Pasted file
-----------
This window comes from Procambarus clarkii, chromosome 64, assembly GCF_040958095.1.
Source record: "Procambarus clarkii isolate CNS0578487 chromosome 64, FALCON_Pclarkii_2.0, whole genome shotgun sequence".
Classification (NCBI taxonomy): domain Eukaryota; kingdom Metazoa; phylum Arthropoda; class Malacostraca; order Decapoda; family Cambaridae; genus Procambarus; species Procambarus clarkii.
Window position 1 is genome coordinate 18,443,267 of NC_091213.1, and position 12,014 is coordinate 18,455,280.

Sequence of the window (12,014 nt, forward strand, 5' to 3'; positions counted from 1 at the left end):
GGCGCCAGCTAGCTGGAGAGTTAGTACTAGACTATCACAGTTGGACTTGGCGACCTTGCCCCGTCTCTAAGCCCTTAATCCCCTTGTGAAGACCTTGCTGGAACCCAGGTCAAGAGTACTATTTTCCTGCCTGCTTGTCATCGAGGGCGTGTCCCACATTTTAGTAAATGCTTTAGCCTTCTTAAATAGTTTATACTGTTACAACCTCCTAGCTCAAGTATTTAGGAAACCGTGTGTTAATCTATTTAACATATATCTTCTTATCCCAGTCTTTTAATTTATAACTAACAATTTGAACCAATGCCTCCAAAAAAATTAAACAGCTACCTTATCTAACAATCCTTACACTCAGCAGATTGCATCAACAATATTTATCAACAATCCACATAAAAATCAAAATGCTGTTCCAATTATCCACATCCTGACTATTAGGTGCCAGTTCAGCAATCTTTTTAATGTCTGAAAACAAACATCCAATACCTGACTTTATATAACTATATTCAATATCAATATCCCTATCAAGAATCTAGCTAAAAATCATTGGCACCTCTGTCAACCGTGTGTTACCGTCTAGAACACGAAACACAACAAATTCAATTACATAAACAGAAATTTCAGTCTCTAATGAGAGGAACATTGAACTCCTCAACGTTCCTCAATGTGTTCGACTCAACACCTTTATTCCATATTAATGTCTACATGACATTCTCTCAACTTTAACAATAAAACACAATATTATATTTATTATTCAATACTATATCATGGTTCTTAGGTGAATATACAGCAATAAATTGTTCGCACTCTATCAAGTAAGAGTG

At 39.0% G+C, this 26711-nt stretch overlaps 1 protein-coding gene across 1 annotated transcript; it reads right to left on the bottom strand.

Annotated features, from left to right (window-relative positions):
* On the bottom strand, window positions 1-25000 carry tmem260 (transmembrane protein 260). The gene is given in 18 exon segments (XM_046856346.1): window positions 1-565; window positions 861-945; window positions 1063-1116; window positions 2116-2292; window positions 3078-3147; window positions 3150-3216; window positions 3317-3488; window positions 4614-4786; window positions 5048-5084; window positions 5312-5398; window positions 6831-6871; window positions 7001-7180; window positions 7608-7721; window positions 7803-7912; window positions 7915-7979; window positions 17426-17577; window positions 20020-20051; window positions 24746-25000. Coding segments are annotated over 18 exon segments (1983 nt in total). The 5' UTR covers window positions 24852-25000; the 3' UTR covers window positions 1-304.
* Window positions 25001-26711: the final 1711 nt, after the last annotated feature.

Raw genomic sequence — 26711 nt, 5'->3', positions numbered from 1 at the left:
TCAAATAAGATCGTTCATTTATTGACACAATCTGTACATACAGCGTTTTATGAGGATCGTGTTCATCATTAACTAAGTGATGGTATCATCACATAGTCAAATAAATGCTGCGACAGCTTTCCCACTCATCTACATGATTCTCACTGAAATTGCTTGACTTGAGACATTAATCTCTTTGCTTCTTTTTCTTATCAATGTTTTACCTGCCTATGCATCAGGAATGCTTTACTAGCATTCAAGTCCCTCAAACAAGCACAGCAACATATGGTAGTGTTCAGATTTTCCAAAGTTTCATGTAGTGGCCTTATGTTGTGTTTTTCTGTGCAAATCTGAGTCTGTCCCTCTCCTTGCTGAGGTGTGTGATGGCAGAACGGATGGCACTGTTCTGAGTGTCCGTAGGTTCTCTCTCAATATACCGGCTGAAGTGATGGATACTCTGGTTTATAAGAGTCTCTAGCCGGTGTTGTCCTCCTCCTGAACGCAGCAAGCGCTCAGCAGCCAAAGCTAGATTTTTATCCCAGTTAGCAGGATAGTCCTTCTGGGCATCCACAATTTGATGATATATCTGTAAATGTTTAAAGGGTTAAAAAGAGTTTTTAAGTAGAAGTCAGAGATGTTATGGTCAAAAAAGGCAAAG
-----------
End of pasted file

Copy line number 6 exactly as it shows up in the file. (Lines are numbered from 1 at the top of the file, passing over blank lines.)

GGCGCCAGCTAGCTGGAGAGTTAGTACTAGACTATCACAGTTGGACTTGGCGACCTTGCCCCGTCTCTAAGCCCTTAATCCCCTTGTGAAGACCTTGCTGGAACCCAGGTCAAGAGTACTATTTTCCTGCCTGCTTGTCATCGAGGGCGTGTCCCACATTTTAGTAAATGCTTTAGCCTTCTTAAATAGTTTATACTGTTACAACCTCCTAGCTCAAGTATTTAGGAAACCGTGTGTTAATCTATTTAACATATATCTTCTTATCCCAGTCTTTTAATTTATAACTAACAATTTGAACCAATGCCTCCAAAAAAATTAAACAGCTACCTTATCTAACAATCCTTACACTCAGCAGATTGCATCAACAATATTTATCAACAATCCACATAAAAATCAAAATGCTGTTCCAATTATCCACATCCTGACTATTAGGTGCCAGTTCAGCAATCTTTTTAATGTCTGAAAACAAACATCCAATACCTGACTTTATATAACTATATTCAATATCAATATCCCTATCAAGAATCTAGCTAAAAATCATTGGCACCTCTGTCAACCGTGTGTTACCGTCTAGAACACGAAACACAACAAATTCAATTACATAAACAGAAATTTCAGTCTCTAATGAGAGGAACATTGAACTCCTCAACGTTCCTCAATGTGTTCGACTCAACACCTTTATTCCATATTAATGTCTACATGACATTCTCTCAACTTTAACAATAAAACACAATATTATATTTATTATTCAATACTATATCATGGTTCTTAGGTGAATATACAGCAATAAATTGTTCGCACTCTATCAAGTAAGAGTG